By Raveen Jeyakumar
Many ordinary people in Malaysia face difficulty in buying a house, as what is on the market is usually highly priced.
The root cause? The political system and the business class regard housing as a highly profitable industry instead of seeing the right to shelter as a basic right of the people.
In their collective pursuit of profits, some within our bureaucracy (state officials and government departments), government-linked companies and developers have engineered the national housing industry to enable them to reap large profits.
The bureaucracy has established various laws and requirements that have restricted and limited major participants in the construction and development industry to a small, exclusive group. This enables these players to make enormous profits from the housing market.
How does this often happen?
State governments often sell over-priced state land to their government-owned or government-linked companies for them to build homes.
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Only certain state departments and government-linked companies provide the required building permits for the construction of houses on state land and the supply of building materials. This creates avenues for these departments and companies to profit from the construction of these homes.
Developers prefer to construct high-end housing properties – which only the rich and the elite class can afford – to maximise their profits.
The bureaucracy favours the developers’ greed for profits by easing laws and requirements so that they can build more high-end properties to maximise the developers’ profits – instead of low-income housing, which is what most people desperately need nowadays.
The bureaucracy also appears to favour the elite class by easing laws and requirements so that they can buy high-end homes or property for speculation, instead of inhabiting them.
For the sake of low-income and middle-income people who cannot afford to rent or buy high-end homes, the government must summon the political will to implement much-needed systemic reforms in the housing industry.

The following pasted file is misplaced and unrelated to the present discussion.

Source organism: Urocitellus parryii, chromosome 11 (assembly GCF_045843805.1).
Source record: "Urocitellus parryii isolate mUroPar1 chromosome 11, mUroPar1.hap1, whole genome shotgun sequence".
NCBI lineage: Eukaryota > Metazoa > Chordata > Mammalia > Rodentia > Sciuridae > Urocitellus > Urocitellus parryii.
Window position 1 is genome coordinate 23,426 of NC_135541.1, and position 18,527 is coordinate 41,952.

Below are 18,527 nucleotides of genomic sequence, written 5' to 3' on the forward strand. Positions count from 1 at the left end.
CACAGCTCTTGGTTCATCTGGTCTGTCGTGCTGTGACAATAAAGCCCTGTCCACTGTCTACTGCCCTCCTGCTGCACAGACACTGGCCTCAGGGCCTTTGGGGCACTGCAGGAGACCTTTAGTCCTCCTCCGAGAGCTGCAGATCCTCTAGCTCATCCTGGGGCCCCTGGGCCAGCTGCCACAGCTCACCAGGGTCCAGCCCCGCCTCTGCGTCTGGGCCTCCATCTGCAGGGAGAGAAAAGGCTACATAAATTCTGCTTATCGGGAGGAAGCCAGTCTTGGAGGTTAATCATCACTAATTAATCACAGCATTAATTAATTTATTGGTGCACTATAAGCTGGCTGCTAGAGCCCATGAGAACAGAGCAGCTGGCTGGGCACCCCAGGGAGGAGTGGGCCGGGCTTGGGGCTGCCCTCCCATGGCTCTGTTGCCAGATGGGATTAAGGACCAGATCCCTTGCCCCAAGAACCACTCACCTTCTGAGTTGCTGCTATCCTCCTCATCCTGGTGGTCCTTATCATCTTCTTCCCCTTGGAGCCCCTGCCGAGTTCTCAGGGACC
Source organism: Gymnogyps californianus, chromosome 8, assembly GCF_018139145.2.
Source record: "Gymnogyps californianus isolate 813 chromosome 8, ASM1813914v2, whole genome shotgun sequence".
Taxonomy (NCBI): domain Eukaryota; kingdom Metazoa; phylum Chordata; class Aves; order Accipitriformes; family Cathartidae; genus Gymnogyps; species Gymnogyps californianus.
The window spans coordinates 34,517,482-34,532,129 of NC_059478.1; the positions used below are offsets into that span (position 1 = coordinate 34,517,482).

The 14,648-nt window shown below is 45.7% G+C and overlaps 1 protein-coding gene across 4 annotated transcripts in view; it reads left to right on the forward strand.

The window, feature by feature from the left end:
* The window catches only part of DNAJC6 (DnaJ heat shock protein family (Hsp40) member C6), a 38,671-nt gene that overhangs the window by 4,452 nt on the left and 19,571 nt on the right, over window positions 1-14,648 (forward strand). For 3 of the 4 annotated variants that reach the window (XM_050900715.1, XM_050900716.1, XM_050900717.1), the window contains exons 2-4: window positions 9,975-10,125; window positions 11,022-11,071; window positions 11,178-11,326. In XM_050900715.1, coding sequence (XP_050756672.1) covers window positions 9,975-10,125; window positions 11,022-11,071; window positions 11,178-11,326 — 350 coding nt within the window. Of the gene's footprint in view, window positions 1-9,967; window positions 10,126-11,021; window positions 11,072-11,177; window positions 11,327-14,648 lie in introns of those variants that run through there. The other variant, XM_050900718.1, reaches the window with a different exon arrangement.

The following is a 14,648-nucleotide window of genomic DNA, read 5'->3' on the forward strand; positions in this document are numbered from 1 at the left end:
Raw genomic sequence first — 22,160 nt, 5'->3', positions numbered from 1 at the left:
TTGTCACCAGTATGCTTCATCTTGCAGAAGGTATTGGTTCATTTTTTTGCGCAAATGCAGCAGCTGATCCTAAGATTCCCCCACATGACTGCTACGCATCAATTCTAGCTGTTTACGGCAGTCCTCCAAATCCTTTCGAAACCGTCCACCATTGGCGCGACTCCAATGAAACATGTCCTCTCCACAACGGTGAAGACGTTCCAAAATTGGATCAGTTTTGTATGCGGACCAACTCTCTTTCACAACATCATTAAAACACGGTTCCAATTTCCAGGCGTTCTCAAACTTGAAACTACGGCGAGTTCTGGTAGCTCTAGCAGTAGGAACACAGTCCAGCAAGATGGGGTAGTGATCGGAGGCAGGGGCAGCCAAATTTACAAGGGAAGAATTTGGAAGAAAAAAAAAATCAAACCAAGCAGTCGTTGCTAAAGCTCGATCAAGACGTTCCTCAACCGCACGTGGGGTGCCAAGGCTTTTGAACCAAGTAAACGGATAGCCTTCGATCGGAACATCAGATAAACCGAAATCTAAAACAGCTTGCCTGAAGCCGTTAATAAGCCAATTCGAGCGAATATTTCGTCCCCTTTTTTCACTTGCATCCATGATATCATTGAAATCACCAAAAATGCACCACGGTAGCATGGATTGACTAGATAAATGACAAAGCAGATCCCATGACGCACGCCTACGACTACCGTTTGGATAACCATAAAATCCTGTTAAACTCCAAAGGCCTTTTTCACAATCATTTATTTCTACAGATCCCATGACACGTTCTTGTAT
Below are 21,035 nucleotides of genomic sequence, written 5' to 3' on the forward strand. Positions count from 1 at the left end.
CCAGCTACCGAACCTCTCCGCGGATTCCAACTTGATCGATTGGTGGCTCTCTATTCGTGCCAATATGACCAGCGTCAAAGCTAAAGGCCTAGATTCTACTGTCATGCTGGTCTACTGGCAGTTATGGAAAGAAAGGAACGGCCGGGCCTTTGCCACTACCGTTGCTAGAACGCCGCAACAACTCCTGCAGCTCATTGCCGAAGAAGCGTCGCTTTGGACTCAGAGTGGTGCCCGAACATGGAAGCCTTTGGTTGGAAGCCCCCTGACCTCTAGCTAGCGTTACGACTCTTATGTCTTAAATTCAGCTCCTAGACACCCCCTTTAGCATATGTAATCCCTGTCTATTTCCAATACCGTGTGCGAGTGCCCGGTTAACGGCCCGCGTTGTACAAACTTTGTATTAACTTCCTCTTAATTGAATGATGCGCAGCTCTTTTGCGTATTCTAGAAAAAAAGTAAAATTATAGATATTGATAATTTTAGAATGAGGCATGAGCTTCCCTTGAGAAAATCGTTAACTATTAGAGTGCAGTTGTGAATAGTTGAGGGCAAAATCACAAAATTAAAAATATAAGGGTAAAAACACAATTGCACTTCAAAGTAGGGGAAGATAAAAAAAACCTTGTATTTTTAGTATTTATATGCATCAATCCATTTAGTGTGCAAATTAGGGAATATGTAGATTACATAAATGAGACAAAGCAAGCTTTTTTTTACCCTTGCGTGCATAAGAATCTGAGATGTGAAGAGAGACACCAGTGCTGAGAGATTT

Here are several reform measures.
One, establish a state-level housing trust in all states. The federal government should allocate funds to build quality housing for the low-income group and lower-middle class, without involving private developers and for-profit government-linked companies.
The trust should be strictly and solely tasked with providing housing for ordinary people as their basic right, instead of treating housing as a profitable industry.
Two, amend laws such as the National Land Code and the Land Acquisition Act to recognise and legalise ‘urban squatters’ and urban settlers who have occupied the land for over 20 years. Provide them land ownership at reasonable prices, upgrade their surrounding basic infrastructure and essential services, and grant them low-interest loans to repair and upgrade their homes.
For those who have rented land from private landlords, the money paid to the government for their land ownership could be topped up by the government and paid to those landlords as settlement for the acquisition.
Three, take the provision of first homes for families out of the market, by setting up a non-profit authority to build terrace houses on government land.
Sell these homes at just above the price of construction to low-income and lower-middle-class couples earning above RM2,500. Later, when the owners decide to sell their houses, they can only sell them back to the non-profit authority itself so that the houses can later be sold to similiar eligibile families.
For families earning below RM2,500, the government should charge a minimal rent.
Four, expand government housing programmes for lower-income households.
Build more council homes and Rumah Mesra Rakyat (people-friendly homes for those with household incomes below RM3,000 who do not have a house to live in and for those with dilapidated homes on their own land). This will benefit a larger number of the rural and urban poor.
All these low-income houses should be of decent quality. Their prices must be realistic, based on the purchasing power and the socioeconomic status of the average person in Malaysia.
For apartments, local government should handle the essential services and the cleanliness of these homes.
Job opportunities for the construction of these homes should prioritise locals at a living wage level, instead of relying on foreign workers.
Quality affordable housing is every individual’s fundamental right.
But for far too long, the political system and the business class have treated such basic needs and services solely as profit-making industries.
As a government that aims to be caring and responsible, the Malaysian government must prioritise the needs of the average person by taking these holistic measures to overcome the problem of unaffordable housing.
Such measures will not only provide enough affordable housing but also reduce the financial burden of the people, especially those from low-income households.
These measures will surely increase the people’s support for the current government.
Raveen Jeyakumar, an Aliran volunteer, is a 29-year-old based in Ipoh with an interest in social and environmental issues